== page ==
Modern Mythology

The blood in a normal, living human being’s veins is:

A) Red

B) Blue

C) Green

D) Other (please specify in comments)

Extra credit if you know whether “being exposed to air” matters.  Triple extra credit if you can discuss the usual difference in color between arterial and venous blood.

(This post prompted by a discussion at work a few weeks ago, in which a patient insisted that I was wrong on this question, and that she was right.  I dropped the discussion, but oy.)

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6 Comments on “Modern Mythology”

  1. tina Says:

    Um… it’s blue until exposed to oxygen. Then it turns red.

    Arterial and venous gets me. One goes from the heart and carries O2. The other is to the heart and to be oxygenated?

    I nearly failed biology… can you tell?

  2. Care Says:

    Oooh, I know this one! Good grief – what is it with patients who think they are smarter than the average bear. Bleh.

  3. bri Says:

    I also think it’s blue until exposed to oxygen and then red. Is that correct or a myth?

  4. StillTrying Says:

    Believe it or not, human blood is always red. The blue thing is a myth that sucks in a lot of people.

    Check with a local hemetologist or lab, or you can google a reputable source.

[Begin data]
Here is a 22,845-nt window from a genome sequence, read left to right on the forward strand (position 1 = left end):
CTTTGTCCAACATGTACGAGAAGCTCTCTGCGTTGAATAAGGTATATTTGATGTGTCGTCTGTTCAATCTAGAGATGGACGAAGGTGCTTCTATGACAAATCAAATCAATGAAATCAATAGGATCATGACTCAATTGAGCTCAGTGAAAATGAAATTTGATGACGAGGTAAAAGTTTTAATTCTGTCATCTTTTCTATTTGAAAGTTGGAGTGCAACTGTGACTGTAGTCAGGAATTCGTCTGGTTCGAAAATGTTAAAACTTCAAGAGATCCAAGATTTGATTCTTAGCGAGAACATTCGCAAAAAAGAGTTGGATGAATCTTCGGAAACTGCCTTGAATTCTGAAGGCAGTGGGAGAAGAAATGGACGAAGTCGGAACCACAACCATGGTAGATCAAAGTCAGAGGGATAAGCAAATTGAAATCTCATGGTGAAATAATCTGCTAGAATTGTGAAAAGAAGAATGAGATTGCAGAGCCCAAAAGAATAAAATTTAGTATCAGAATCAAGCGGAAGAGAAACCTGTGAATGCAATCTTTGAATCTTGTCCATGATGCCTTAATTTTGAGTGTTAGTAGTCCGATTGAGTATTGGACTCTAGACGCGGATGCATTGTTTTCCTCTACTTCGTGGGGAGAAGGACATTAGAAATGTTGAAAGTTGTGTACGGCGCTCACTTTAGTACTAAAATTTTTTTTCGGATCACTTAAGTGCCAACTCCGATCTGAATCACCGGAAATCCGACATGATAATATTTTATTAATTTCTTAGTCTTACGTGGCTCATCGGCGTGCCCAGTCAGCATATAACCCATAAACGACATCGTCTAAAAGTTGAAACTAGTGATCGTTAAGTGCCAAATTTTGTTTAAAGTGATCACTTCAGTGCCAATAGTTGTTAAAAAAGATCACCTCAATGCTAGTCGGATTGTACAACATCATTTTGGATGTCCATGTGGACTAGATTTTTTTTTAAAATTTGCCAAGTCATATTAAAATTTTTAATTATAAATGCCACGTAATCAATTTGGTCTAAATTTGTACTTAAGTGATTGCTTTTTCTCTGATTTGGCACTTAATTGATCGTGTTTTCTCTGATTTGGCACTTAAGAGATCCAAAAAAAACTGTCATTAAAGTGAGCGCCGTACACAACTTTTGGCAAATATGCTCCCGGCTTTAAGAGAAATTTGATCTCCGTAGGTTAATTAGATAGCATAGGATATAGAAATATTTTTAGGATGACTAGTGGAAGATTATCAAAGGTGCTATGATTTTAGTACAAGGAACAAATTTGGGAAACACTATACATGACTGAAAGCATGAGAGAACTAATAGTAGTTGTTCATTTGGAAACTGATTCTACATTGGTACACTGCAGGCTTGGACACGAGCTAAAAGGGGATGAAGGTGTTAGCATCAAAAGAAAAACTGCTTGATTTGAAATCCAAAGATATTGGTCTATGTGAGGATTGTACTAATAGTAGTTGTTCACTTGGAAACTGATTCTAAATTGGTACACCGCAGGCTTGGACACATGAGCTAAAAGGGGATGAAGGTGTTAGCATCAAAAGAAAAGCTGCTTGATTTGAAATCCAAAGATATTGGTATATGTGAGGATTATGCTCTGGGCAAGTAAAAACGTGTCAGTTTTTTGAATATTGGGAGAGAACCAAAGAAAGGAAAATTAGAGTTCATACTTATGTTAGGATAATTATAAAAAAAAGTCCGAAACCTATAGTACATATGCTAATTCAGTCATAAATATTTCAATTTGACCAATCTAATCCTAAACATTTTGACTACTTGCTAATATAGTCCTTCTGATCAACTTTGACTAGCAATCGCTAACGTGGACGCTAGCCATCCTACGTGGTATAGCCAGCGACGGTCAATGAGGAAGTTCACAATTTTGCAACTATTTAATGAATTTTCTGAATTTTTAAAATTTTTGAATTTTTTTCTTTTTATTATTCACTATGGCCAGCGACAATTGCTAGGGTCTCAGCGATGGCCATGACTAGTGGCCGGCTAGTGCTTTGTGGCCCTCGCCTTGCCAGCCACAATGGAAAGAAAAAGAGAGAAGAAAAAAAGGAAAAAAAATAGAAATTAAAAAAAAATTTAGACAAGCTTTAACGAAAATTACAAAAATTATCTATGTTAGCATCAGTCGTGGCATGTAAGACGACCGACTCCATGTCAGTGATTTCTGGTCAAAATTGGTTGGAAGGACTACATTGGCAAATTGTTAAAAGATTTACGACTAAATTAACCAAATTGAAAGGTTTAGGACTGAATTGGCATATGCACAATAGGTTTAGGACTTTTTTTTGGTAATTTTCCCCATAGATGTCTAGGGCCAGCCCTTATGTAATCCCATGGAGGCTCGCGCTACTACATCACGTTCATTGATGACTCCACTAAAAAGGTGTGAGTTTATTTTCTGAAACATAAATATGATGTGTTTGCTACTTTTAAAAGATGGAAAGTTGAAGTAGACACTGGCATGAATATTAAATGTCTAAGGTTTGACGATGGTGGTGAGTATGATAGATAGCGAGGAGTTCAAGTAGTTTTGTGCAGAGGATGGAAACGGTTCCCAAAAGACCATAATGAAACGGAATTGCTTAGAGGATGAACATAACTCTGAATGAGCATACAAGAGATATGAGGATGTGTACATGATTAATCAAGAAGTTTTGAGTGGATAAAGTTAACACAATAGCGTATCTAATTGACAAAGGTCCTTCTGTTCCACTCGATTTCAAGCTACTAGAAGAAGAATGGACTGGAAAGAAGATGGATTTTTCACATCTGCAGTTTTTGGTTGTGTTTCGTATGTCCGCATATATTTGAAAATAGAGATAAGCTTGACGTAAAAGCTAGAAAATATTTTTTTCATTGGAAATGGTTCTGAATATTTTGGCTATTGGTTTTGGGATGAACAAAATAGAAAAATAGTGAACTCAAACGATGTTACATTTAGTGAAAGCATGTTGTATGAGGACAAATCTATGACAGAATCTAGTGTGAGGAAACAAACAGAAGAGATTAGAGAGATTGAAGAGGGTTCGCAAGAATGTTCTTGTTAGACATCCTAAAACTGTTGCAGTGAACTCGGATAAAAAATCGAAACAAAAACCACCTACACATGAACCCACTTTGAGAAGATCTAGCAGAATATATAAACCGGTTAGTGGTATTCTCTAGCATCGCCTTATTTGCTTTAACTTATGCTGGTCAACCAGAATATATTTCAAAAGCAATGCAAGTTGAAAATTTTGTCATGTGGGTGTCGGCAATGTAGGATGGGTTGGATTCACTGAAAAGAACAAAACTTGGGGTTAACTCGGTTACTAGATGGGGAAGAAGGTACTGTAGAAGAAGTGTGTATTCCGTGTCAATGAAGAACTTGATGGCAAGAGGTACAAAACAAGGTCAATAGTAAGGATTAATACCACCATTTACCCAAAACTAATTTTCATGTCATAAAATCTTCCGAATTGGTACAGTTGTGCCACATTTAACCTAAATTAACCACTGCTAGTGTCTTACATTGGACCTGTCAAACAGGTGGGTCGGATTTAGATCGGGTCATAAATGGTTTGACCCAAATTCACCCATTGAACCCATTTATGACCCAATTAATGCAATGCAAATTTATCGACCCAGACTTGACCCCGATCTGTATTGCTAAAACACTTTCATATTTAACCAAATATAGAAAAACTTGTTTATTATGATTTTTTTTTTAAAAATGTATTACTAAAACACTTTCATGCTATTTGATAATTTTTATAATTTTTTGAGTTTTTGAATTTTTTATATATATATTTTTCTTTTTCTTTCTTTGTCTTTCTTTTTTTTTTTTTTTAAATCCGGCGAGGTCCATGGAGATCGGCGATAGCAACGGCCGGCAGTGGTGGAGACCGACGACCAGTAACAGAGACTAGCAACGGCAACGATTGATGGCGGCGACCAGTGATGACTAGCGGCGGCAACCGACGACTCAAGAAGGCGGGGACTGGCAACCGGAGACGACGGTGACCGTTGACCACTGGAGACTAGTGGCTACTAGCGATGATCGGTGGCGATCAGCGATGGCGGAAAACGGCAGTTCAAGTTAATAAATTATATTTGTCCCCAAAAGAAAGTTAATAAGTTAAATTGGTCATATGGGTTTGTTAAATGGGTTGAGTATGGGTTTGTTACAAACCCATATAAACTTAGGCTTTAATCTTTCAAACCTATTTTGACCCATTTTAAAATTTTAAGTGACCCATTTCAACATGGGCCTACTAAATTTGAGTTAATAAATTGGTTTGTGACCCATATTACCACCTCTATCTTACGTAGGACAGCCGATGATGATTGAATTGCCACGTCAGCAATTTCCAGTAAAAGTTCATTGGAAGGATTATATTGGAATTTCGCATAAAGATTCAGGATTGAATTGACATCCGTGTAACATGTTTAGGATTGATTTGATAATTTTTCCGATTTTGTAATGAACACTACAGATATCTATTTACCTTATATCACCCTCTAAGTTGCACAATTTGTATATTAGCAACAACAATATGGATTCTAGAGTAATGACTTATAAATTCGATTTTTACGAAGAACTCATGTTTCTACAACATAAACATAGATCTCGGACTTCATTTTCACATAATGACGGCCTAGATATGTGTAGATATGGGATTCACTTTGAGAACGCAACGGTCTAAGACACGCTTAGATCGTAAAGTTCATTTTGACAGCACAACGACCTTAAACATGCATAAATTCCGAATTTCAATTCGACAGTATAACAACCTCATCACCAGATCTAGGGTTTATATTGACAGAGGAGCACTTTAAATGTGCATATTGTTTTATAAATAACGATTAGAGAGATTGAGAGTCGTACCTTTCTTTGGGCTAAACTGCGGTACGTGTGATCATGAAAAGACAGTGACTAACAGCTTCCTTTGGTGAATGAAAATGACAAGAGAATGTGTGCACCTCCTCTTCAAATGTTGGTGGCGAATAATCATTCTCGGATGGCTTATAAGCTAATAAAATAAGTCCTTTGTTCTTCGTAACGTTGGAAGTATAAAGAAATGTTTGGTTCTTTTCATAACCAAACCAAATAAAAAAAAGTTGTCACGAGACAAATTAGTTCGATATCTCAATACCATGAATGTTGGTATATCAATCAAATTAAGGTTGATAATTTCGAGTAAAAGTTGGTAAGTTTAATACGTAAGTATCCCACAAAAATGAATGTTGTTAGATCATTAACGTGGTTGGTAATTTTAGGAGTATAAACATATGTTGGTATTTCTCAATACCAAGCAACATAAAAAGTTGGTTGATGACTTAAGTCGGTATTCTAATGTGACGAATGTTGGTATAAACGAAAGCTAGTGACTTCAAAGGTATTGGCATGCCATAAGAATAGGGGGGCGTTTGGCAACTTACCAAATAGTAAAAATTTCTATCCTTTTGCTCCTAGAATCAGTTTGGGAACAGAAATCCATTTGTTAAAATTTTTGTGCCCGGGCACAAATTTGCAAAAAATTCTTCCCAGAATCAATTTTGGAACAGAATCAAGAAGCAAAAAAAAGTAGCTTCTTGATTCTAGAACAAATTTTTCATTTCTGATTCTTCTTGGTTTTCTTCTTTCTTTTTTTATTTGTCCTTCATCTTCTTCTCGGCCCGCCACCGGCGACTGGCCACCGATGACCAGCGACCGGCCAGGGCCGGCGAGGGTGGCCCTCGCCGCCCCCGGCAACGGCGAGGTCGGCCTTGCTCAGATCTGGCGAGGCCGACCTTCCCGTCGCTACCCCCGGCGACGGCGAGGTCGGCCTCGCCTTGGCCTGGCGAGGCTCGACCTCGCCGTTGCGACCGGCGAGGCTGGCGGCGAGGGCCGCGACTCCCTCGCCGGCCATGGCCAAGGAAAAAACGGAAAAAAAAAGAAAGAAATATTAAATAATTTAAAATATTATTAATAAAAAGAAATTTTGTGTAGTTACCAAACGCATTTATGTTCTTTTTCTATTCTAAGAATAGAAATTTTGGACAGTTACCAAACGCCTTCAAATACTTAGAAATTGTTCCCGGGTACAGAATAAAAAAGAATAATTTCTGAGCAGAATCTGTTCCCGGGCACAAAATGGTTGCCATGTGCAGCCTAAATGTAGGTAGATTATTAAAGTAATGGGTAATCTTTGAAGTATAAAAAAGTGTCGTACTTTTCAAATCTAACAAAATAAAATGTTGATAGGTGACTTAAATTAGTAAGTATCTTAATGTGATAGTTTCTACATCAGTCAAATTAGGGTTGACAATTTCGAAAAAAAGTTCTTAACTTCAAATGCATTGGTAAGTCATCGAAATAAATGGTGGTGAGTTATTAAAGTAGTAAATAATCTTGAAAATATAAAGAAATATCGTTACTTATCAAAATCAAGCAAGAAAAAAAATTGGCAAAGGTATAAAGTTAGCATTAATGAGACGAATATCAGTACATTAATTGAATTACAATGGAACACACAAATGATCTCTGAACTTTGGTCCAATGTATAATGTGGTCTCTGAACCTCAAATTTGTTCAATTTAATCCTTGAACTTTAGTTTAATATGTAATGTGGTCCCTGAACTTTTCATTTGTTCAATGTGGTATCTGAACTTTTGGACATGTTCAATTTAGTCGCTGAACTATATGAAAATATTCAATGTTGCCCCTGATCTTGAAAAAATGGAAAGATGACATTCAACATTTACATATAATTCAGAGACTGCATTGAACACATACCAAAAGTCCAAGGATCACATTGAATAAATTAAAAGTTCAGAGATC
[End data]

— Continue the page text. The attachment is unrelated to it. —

5. Jean Says:

    Blood in the systemic arteries (traveling from the heart to the oxygen-using cells of the body) is red-colored, while blood in the systemic veins (traveling from the oxygen-using cells back to the heart) is blue-colored. With a spectroscope these changes are very obvious. Here is the best explanation as to why: We know that the shape of the heme group and the hemoglobin protein change, depending on whether hemoglobin is oxygenated or deoxygenated. The two conformations must have different light-absorbing properties. The oxygenated conformation of hemoglobin must absorb light in the blue-green range, and reflect red light, to account for the red appearance of oxygenated blood. The deoxygenated conformation of hemoglobin must absorb light in the orange range, and reflect blue light, to account for the bluish appearance of deoxygenated blood.

    As for green blood this occurs when a patient suffers from Sulfhemoglobinaemia. This causes the blood to take on a green color, and can be fixed just by discontinuing the use of the sulfur based products.

  6. elowyn Says:

    It’s always red, but different shades of red – you can draw venous blood in a vacuum container (so no appreciable air) and it will be red. But the reds are different (bright scarlet for arterial, deep cherry-purply red for venous.) So a bluish tint, but not blue. And I have a feeling that when most people are saying “blue” they’re thinking “the color of a smurf” or similar, not “almost maroon”. Just a hunch.

    Snopes has a good article on this one, IIRC. 🙂 Thanks for playing!


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